April 4, 2017
One of the fundamental goals of enterprises is to increase efficiency and Lean Six Sigma – a methodology that combines different types of analytical processes to target waste and decrease variance in a given business process – helps businesses accomplish those goals. Hudson has been consistent in applying the ideology of Lean Six Sigma to better improve how our clients conduct their business, as it’s one of the most comprehensive systems for streamlining business processes and finding cost-saving measures within the framework of traditional business practices.
While the term “Lean Six Sigma” connotes inaccessible technical jargon, the methodology is quite simple. It’s actually a hybridization of two existing ideologies: “Lean” manufacturing – which has been extended to other types of companies beyond the manufacturing sector – and “Six Sigma,” a relatively newer form of business optimization. Understanding each of these processes and how they interact is crucial to getting proper value from Lean Six Sigma.
Lean is sometimes referred to as lean production, and it’s focused on eliminating waste within a system. It’s a zero-sum problem: Lean determines that a process that’s not directly adding value to the customer in some form is inherently wasteful. Originally derived from the Toyota Production System, Lean focuses on seven types of business processes conducive to waste: transportation, motion, inventory, waiting, overproduction, over-processing, and defects.
Of course, some of those processes are inevitable consequences of doing business – for example, many companies can’t survive without transporting goods – but the goal of Lean is to ask whether the elements of each specific process are adding value to the customer or not. If not, efficiency will likely be increased if that process is eliminated. If businesses are transporting products or resources without adding value, that transportation is a form of inefficiency and the business would be better off without it.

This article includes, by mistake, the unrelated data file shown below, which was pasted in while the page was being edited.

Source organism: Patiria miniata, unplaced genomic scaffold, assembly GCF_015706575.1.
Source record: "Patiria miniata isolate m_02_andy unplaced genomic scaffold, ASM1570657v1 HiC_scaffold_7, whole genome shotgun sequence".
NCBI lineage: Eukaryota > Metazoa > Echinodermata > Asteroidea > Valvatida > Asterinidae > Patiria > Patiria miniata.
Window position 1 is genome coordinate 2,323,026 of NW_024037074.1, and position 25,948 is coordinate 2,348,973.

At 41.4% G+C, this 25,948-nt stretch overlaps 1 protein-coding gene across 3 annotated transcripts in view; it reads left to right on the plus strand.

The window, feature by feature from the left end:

Six Sigma has slightly different objectives than Lean, but it essentially seeks to improve the quality of business outputs by identifying defects and preemptively changing them to produce more uniform (or, phrased differently, less variable) outcomes in a given process. Six Sigma stresses continuous testing to produce predictable processes that are easily quantifiable, with concrete data to track the decrease of variability. Generally, teams – which have team leaders who are well-versed in the nature of Six Sigma – with discrete objectives are assembled with specific tasks in mind, and they utilize a wide variety of statistical tools and methodologies to help accomplish those tasks.
A fundamental aspect of Six Sigma methodology is DMAIC (an acronym that stands for “define, measure, analyze, improve, control”), a data-driven philosophy that emphasizes stability in business processes. While DMAIC is not necessarily exclusive to Six Sigma, it’s undoubtedly a crucial element of how Six Sigma proceeds in practice. First, potential sources of defects are identified and defined, then performance is measured and analyzed, improvements are made by altering the root causes of inconsistency, and there’s a new degree of control over process performance.
If it seems like “Lean” and “Six Sigma” have similar, overlapping goals, it’s because they do – and that’s why the term “Lean Six Sigma” has rose to prominence. It’s important to embrace the two separate purposes – reducing processes that don’t contribute to added value and standardizing processes that may have unwanted variability – even if they’re parallel objectives. Hudson understands that it’s critical to incorporate both “Lean” and “Six Sigma” methods into our consulting services, which is why we brand the services we provide as being motivated by “Lean Six Sigma.” We ensure that the most comprehensive methods of analysis are utilized in order to best deliver value to our clients, which is why we’ve embraced Lean Six Sigma.